We wish you all a very enjoyable festive season, and much vinous pleasure as you open great wine bottles to celebrate and see in 2018.
Best wishes for health and happiness from the Wine Owners team!
by Wine Owners
Posted on 2017-09-13
After a busy summer including in August our most productive trading month to date, we thought it would be instructive to run some analysis of trading trends and movements, compared to the same quarter in 2016.
Market share between regions remains relatively stable despite a large increase in trading value overall, with Bordeaux holding first place with a 75.14% share of market compared to 78.15% in the same quarter of 2016. That there is a drop is interesting in its own right, perhaps pointing to greater diversity in wines offered for sale, as well as to diversifying demand in export markets.
Burgundy is the major winner in market share, extending from 11.78% in summer 2016 to 17.10% over the same period in 2017, and we’ve certainly seen an increase in Burgundy purchases from Far East markets, showing a 17% increase on 2016 numbers by value.
Other regions remain very much minority sports, with Rhone up to 2.03% from 1.8% and Italy, surprisingly, down from 4.85% to 2.5%.
Within Bordeaux, the share of the market taken up by First Growths has grown from 28.26% in 2016 to 44.05%, perhaps reflecting heightened interest in the top wines, though the real interest is in how the First Growths compare within their own category.
Haut Brion is the major winner amongst the Firsts, increasing its share of the Bordeaux market to 13.35% from 3.2%. As a proportion of the First Growth market, the share increased from11.31% to 30.3%, putting Haut Brion at the head of the market alongside Lafite.
Lafite moved up to a 13.34% share of the Bordeaux market from 11.62%, but lost ground against the other First Growths, slipping to 30.29% from 41.12%, exchanging a clear lead in the class for an almost dead heat with the progressive Haut Brion.
Mouton showed a similar fall-off in share, dropping from an 8.63% share of Bordeaux to 7%, and a 30.54% share of the First Growth market dropping to a 15.89% share. Market and trading values for Lafite and Mouton remain robust however, so this feels more like a positive story about Haut Brion than a negative for the two Rothschild properties.
Latour has benefited too here, growing a very small share of Bordeaux (1.18%) to 5.07%, and increasing its share of the First Growth market from 4.18% to 11.05%.
Margaux has the least movement to comment on, increasing its share of the Bordeaux market marginally to 5.29% from 3.6%, and falling from 12.84% to 12.01% in its share of the First Growths.
by Wine Owners
Posted on 2017-05-24
With the 2015 Burgundies arriving in the market these days and with more to come over the next period the market is showing mixed signals - some of continued excessive demand and some spell disaster for lesser producers trying to claim high prices.
The prices of the 2015 vintage
The price development for the 2015s shows a rather mixed picture at the primary level - some producers have showed great restraint and have in some cases kept the prices at 2014 level, whereas moderate increases have been seen even amongst the top producers in very high demand.
A lot of Burgundy producers are aware of the dangers of high prices even on village level, as these wines are now becoming very expensive in restaurants. If they want to maintain a good representation in restaurants the prices for a village level wine are near the limit - aside from the producers in extremely high demand.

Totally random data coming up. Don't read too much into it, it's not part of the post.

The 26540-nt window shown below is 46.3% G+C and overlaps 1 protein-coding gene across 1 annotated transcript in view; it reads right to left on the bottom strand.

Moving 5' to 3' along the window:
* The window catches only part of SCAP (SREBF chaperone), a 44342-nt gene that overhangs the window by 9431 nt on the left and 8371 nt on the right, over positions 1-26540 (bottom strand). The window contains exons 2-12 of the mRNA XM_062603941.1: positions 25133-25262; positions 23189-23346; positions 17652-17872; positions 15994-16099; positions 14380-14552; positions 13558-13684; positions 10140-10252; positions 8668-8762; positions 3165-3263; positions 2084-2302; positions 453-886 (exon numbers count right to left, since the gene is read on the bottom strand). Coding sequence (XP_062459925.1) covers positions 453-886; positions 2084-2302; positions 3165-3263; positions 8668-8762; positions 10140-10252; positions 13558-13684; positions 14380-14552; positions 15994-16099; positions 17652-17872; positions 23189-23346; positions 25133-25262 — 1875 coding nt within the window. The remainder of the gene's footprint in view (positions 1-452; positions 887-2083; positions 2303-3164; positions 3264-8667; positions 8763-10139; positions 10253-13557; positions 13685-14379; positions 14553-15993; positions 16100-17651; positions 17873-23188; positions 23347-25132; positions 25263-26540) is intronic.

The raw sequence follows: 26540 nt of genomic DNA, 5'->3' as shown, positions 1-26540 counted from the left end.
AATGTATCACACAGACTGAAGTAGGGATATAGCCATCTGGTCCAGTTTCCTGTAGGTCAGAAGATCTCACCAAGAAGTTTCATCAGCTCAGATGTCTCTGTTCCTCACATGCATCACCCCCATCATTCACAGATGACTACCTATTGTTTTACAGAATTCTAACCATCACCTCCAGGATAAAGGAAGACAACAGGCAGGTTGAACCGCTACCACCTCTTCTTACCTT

Other producers seem not very aware of these dangers and have increased the 2015 prices by more than 20% - and while this may be viable in the very short run - I have talked to several wine bars and restaurants that have cut allocations already, and many will do so after the 2015 vintage. This will perhaps not have a huge effect on the 2016 vintage as the quantities are very small in some cases .. but in the long run some producers have priced themselves out of the market so to speak.
The 2016 vintage - what to expect
I have tasted some 2016s already and there are plenty of reasons to be optimistic, as quality looks very fine indeed. The wines are cooler than the 2015s, and in that way more classic. It's still too early to be very firm on the quality - but potentially a quite outstanding vintage - very well balanced and enjoyable for both the reds and the whites.
The quantities are very low due to the April frost, but also very uneven across the producers and appellations. My expectation would be that the low quantity will ensure a continued upward pressure on prices for the wines in demand, but the tendency could be trouble ahead for increases in prices for the wines with no real demand in the secondary market.
Francois Millet, Domaine Comte Georges de Vogüé - Picture: http://winehog.org/
The long-term effect of prices
In my view, we will see continued increases in prices on the wines in very high demand - i.e. wines getting high prices in the secondary market thus ensuring a margin for those who buy the wines in the primary market.
These wines will still be in demand, as many people will keep allocations as it's a good investment, but larger share will eventually end up in the secondary market. Some of these wines are now priced beyond the limits of the average quite well off consumer, and will be traded accordingly. Restaurants will do the same, and as it becomes more difficult to sell the wines at the tables - they will also cash-in offering wines on the secondary market.
The wines not in demand in the secondary market will eventually have problems, as consumers will cut allocations and move on to other products.